Is sleep education an effective tool for sleep improvement and minimizing metabolic disturbance and obesity in adolescents?

Teresa Arora, Shahrad Taheri

Research output: Contribution to journalArticle

5 Citations (Scopus)

Abstract

The prevalence of childhood obesity has increased significantly in recent years. Obesity is associated with a range of adverse physiological, psychological and social outcomes and places a huge economical burden on healthcare systems around the world. Insufficient sleep duration is common in adolescents and exacerbated by contemporary lifestyles, but may be a contributor to obesity onset and metabolic disruption. We briefly review the current evidence surrounding the associations between sleep and obesity as well as diabetes. Sleep improvement programs have been suggested as a potential avenue to raise awareness of the importance of sleep and ultimately enhance sleep behaviors/routines. A review of the current literature supporting the efficacy of such programs is tentative. Furthermore, very few studies have investigated if sleep enhancement has downstream positive effects on metabolic function or body weight in adolescents. We highlight biological and social factors that intensify sleep loss in adolescents and recommend that these be targeted components in future interventions aimed at improving adolescent sleep.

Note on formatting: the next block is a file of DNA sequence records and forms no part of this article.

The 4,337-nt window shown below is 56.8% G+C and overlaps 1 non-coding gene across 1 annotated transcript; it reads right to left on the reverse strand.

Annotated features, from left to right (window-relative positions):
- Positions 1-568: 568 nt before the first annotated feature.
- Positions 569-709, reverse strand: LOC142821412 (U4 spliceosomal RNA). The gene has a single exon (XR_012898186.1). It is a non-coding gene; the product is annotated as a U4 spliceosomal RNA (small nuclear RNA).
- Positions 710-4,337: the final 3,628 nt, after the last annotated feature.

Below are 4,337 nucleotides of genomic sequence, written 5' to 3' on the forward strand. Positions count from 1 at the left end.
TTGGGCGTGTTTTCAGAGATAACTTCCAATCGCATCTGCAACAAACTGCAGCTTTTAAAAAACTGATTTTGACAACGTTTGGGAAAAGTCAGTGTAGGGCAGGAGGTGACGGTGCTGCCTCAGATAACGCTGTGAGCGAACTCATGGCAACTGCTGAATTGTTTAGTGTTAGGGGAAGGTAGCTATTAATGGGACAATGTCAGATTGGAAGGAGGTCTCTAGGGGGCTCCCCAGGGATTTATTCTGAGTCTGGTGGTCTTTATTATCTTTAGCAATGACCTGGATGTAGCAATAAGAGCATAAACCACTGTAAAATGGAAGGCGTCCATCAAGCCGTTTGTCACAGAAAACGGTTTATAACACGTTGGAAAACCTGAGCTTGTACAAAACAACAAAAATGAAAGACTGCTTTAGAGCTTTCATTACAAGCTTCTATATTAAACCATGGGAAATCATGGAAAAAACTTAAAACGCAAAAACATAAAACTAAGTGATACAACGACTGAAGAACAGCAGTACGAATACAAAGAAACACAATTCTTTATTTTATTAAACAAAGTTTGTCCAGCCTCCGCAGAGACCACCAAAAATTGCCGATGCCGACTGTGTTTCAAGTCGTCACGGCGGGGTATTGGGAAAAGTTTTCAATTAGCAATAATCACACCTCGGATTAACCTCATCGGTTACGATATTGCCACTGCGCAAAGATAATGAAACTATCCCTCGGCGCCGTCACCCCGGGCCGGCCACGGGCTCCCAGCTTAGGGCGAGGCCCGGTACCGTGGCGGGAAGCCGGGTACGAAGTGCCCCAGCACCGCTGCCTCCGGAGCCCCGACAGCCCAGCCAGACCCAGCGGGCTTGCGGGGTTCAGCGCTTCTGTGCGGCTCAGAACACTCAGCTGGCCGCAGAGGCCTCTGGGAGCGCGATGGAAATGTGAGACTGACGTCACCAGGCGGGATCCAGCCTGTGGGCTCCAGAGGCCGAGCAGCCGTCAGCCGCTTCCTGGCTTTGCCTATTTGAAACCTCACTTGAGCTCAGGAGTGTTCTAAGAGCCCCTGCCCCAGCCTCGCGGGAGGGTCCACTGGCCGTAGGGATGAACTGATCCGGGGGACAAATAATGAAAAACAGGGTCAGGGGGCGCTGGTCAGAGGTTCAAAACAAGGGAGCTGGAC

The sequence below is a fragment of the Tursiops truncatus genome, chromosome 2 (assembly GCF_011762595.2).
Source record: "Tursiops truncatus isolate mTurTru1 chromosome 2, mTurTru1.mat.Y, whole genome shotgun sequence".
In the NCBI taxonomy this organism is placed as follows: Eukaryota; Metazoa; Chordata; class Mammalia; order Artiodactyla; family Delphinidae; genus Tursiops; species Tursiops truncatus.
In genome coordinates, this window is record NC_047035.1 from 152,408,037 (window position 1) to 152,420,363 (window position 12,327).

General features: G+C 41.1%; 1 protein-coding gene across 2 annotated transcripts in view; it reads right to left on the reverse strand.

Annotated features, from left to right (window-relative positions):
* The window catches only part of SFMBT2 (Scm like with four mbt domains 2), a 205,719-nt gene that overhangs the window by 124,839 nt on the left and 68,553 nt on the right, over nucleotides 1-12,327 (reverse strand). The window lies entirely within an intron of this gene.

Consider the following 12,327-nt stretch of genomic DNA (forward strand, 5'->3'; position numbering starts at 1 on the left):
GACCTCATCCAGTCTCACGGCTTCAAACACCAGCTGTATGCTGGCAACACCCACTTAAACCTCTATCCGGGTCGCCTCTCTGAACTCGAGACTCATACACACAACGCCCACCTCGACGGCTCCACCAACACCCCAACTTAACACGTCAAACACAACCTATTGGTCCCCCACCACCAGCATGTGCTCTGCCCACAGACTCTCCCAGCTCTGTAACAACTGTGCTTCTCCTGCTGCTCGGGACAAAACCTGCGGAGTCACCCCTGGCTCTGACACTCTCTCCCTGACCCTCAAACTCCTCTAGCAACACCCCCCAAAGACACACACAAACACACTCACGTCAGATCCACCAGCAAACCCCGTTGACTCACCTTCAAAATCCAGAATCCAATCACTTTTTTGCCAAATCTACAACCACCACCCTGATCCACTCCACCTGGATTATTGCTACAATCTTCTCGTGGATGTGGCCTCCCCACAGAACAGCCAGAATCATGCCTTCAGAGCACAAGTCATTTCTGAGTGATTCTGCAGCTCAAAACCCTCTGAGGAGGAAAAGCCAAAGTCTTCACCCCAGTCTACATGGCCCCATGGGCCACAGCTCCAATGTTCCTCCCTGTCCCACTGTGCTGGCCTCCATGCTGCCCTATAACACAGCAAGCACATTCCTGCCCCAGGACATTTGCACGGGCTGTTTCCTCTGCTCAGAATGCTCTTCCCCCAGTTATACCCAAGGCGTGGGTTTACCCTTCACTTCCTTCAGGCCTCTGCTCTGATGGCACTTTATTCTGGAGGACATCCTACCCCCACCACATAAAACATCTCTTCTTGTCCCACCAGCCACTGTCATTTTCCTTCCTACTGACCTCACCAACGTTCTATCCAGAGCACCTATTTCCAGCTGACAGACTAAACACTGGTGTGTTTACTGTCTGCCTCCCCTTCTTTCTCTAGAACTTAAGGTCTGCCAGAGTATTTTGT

Original languageEnglish
JournalSleep Medicine Reviews
DOIs
Publication statusAccepted/In press - 30 Sep 2015

Fingerprint

Pediatric Obesity
Sleep
Education
Obesity
Biological Factors
Life Style
Body Weight
Psychology
Delivery of Health Care

Keywords

  • Adolescence
  • Circadian rhythms
  • Diabetes mellitus
  • Metabolism
  • Obesity
  • Pediatrics
  • Sleep duration
  • Sleep education
  • Sleep hygiene
  • Sleep improvement

ASJC Scopus subject areas

  • Pulmonary and Respiratory Medicine
  • Neurology
  • Clinical Neurology
  • Physiology (medical)

Cite this

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